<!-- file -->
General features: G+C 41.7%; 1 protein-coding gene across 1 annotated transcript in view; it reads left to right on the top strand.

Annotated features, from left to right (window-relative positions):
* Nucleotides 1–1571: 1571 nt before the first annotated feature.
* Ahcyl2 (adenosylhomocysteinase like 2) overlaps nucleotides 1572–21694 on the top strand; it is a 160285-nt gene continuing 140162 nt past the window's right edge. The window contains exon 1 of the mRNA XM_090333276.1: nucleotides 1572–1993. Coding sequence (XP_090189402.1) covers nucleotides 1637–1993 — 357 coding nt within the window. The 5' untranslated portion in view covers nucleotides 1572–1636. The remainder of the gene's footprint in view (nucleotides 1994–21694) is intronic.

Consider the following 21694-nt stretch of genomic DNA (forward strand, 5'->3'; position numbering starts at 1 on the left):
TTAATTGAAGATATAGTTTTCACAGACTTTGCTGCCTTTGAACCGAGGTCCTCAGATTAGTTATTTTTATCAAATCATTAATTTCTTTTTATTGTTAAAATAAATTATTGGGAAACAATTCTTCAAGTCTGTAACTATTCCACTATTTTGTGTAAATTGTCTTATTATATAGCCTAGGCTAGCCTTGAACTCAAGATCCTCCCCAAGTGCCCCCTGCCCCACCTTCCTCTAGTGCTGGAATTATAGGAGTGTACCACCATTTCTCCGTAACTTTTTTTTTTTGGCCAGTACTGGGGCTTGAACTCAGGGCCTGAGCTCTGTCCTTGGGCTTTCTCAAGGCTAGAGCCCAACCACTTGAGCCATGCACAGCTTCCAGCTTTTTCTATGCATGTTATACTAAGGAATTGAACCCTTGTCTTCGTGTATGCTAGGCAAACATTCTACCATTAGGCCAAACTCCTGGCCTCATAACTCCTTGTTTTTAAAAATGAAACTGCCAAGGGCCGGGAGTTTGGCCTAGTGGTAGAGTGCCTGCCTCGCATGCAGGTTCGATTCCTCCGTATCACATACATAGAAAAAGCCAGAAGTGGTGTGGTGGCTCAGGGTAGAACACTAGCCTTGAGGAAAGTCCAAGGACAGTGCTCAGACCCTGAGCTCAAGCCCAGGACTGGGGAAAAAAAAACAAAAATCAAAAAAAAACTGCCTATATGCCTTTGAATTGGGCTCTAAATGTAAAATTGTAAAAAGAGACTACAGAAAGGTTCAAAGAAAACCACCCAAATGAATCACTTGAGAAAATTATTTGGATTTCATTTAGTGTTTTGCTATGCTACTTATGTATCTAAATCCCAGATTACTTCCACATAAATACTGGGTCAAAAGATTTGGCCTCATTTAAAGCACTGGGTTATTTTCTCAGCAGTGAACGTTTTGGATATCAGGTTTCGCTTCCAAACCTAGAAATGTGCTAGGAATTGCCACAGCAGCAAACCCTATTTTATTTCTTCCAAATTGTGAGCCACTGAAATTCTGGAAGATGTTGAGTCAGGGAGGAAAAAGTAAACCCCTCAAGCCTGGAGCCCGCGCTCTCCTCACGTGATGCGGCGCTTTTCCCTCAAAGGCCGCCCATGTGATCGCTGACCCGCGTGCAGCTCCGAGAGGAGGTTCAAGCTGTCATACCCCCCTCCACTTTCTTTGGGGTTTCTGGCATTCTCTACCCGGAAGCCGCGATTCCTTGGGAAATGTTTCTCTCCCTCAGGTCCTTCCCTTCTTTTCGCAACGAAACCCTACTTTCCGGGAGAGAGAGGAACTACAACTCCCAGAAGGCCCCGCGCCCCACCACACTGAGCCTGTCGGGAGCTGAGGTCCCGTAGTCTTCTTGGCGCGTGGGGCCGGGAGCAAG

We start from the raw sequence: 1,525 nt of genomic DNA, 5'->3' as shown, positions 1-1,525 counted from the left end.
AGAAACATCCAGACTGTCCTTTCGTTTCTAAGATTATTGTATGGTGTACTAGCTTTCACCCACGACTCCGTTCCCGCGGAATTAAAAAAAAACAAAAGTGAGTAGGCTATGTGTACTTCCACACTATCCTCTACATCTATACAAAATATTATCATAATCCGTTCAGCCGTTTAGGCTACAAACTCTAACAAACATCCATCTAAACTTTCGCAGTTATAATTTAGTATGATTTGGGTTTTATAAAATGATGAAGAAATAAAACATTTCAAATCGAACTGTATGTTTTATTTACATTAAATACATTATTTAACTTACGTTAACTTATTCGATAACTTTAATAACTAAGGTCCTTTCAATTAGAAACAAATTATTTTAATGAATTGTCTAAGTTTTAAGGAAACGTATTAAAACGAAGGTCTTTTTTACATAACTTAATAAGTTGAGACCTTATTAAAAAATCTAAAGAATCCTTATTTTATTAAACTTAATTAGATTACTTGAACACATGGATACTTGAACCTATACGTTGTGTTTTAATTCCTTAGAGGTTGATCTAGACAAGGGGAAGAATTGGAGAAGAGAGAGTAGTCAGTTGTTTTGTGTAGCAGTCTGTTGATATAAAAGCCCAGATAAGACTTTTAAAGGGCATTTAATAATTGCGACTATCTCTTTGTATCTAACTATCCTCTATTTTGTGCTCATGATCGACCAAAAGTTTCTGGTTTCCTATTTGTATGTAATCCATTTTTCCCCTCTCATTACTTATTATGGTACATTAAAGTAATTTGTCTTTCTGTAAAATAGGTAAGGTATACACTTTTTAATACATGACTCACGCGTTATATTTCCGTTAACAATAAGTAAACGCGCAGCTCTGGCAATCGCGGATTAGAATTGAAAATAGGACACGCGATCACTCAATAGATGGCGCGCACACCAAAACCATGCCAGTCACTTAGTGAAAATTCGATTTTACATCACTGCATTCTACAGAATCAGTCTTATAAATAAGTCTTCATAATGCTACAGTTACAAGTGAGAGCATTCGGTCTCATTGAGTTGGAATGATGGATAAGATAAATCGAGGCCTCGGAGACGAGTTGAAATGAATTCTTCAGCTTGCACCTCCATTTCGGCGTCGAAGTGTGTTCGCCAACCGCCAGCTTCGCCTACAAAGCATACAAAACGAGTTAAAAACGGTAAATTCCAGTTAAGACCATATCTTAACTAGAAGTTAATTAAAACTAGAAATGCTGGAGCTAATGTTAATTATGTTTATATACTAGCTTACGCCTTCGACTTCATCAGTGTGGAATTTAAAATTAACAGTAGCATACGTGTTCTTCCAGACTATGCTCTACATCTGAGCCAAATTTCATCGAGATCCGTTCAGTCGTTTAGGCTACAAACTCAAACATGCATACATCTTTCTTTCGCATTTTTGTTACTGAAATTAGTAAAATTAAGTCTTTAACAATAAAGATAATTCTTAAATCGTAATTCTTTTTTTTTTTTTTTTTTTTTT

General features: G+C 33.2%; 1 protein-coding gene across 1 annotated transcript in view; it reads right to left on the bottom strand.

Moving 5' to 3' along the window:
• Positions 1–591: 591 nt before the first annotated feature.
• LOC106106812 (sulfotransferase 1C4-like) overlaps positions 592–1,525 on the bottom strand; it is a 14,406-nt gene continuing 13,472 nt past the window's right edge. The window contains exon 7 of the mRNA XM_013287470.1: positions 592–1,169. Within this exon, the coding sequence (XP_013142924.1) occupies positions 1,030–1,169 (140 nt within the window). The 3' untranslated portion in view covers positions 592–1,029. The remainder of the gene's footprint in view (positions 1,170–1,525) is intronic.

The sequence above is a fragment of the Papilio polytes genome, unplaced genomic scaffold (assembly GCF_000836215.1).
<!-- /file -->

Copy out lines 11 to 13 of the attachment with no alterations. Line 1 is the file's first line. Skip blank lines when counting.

• Positions 1–591: 591 nt before the first annotated feature.
• LOC106106812 (sulfotransferase 1C4-like) overlaps positions 592–1,525 on the bottom strand; it is a 14,406-nt gene continuing 13,472 nt past the window's right edge. The window contains exon 7 of the mRNA XM_013287470.1: positions 592–1,169. Within this exon, the coding sequence (XP_013142924.1) occupies positions 1,030–1,169 (140 nt within the window). The 3' untranslated portion in view covers positions 592–1,029. The remainder of the gene's footprint in view (positions 1,170–1,525) is intronic.

The sequence above is a fragment of the Papilio polytes genome, unplaced genomic scaffold (assembly GCF_000836215.1).